Searching for the causal effects of body mass index in over 300 000 participants in UK Biobank, using Mendelian randomization

PLoS Genet. 2019 Feb 1;15(2):e1007951. doi: 10.1371/journal.pgen.1007951. eCollection 2019 Feb.


Mendelian randomization (MR) has been used to estimate the causal effect of body mass index (BMI) on particular traits thought to be affected by BMI. However, BMI may also be a modifiable, causal risk factor for outcomes where there is no prior reason to suggest that a causal effect exists. We performed a MR phenome-wide association study (MR-pheWAS) to search for the causal effects of BMI in UK Biobank (n = 334 968), using the PHESANT open-source phenome scan tool. A subset of identified associations were followed up with a formal two-stage instrumental variable analysis in UK Biobank, to estimate the causal effect of BMI on these phenotypes. Of the 22 922 tests performed, our MR-pheWAS identified 587 associations below a stringent P value threshold corresponding to a 5% estimated false discovery rate. These included many previously identified causal effects, for instance, an adverse effect of higher BMI on risk of diabetes and hypertension. We also identified several novel effects, including protective effects of higher BMI on a set of psychosocial traits, identified initially in our preliminary MR-pheWAS in circa 115,000 UK Biobank participants and replicated in a different subset of circa 223,000 UK Biobank participants. Our comprehensive MR-pheWAS identified potential causal effects of BMI on a large and diverse set of phenotypes. This included both previously identified causal effects, and novel effects such as a protective effect of higher BMI on feelings of nervousness.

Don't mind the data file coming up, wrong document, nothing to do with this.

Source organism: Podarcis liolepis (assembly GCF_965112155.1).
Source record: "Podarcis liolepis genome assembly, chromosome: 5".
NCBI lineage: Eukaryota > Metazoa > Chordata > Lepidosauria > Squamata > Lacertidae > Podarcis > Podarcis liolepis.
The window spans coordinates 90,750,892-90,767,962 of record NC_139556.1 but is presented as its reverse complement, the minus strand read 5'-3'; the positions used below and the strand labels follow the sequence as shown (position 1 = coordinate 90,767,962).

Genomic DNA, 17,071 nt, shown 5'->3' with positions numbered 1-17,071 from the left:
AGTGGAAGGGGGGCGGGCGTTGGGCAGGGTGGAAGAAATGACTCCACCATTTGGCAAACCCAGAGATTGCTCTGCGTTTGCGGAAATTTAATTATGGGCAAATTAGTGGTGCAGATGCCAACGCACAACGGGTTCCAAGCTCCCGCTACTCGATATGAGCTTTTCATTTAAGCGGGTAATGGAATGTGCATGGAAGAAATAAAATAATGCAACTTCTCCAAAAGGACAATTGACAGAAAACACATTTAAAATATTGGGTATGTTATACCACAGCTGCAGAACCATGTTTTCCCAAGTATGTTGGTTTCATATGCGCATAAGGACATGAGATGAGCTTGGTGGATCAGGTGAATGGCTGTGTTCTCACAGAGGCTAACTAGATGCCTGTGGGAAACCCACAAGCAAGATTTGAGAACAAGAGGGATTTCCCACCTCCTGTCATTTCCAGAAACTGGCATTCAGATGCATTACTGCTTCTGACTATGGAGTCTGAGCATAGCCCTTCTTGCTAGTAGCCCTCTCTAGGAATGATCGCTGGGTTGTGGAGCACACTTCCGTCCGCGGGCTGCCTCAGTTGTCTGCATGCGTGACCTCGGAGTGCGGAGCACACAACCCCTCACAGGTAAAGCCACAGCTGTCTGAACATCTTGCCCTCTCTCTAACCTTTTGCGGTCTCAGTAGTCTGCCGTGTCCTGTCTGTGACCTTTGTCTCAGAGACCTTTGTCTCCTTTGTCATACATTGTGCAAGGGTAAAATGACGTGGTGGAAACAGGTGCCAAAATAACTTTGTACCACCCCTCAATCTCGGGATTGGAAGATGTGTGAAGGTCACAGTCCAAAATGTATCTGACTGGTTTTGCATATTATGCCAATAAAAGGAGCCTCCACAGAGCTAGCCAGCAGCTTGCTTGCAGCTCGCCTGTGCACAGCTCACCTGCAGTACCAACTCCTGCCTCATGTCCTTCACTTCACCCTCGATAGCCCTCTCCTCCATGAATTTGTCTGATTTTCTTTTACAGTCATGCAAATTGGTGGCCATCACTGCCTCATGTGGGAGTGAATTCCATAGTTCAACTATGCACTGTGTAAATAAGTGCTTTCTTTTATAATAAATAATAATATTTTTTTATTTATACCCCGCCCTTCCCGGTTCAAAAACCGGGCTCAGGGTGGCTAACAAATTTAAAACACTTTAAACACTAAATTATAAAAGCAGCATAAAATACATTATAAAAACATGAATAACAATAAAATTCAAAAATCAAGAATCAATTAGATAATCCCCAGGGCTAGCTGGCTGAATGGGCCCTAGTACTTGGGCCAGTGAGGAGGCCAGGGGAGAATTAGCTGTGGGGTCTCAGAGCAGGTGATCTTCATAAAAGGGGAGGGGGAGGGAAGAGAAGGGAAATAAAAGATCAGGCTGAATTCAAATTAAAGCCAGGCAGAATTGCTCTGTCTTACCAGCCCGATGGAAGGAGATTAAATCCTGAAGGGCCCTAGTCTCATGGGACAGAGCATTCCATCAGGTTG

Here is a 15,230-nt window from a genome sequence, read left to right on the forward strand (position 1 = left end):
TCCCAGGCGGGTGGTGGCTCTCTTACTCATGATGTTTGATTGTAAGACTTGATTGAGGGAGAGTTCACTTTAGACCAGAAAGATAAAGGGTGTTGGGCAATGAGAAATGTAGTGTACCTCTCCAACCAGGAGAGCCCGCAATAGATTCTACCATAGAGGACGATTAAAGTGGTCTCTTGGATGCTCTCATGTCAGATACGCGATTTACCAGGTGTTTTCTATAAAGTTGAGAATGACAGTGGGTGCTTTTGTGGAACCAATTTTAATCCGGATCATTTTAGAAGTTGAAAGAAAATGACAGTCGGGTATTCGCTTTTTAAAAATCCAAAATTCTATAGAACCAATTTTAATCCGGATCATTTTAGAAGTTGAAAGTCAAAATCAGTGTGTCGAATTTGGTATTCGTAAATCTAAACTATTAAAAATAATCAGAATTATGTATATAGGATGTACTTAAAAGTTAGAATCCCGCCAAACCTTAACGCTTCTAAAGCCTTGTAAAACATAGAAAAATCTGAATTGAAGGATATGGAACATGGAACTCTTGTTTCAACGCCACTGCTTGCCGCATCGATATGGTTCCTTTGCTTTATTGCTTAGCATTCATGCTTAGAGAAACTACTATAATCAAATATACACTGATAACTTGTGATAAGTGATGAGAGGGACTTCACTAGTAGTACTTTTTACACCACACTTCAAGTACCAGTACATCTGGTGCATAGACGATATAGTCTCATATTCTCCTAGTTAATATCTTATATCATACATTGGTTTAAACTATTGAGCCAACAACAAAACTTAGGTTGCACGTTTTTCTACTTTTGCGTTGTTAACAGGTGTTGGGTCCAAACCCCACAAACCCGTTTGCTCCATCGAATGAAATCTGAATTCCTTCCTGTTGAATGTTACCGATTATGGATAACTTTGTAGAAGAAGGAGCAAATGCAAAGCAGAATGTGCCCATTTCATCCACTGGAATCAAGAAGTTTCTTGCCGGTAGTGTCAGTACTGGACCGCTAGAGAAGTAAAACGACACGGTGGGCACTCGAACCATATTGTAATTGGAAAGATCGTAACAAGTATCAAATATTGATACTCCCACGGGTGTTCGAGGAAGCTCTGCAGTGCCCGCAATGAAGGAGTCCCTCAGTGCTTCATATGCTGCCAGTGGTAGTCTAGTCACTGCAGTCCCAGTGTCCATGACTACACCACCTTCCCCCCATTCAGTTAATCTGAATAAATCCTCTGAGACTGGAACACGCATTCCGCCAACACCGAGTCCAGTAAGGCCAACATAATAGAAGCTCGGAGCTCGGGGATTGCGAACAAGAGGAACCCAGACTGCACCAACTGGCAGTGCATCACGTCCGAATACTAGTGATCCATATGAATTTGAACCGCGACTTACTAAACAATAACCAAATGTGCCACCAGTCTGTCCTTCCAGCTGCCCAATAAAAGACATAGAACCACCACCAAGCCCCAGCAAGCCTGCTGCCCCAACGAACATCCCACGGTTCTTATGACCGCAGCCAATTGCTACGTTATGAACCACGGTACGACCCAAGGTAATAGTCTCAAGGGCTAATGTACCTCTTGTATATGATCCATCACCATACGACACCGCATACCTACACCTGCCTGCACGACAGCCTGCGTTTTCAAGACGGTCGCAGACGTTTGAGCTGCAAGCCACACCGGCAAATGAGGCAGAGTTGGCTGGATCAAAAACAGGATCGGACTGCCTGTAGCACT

Publication types

  • Research Support, Non-U.S. Gov't

MeSH terms

  • Adiposity / genetics
  • Adult
  • Aged
  • Anxiety / genetics
  • Biological Specimen Banks
  • Body Mass Index*
  • Cohort Studies
  • Female
  • Genetic Association Studies
  • Genetic Predisposition to Disease
  • Humans
  • Male
  • Mendelian Randomization Analysis
  • Middle Aged
  • Phenotype
  • Polymorphism, Single Nucleotide
  • Prospective Studies
  • Risk Factors
  • United Kingdom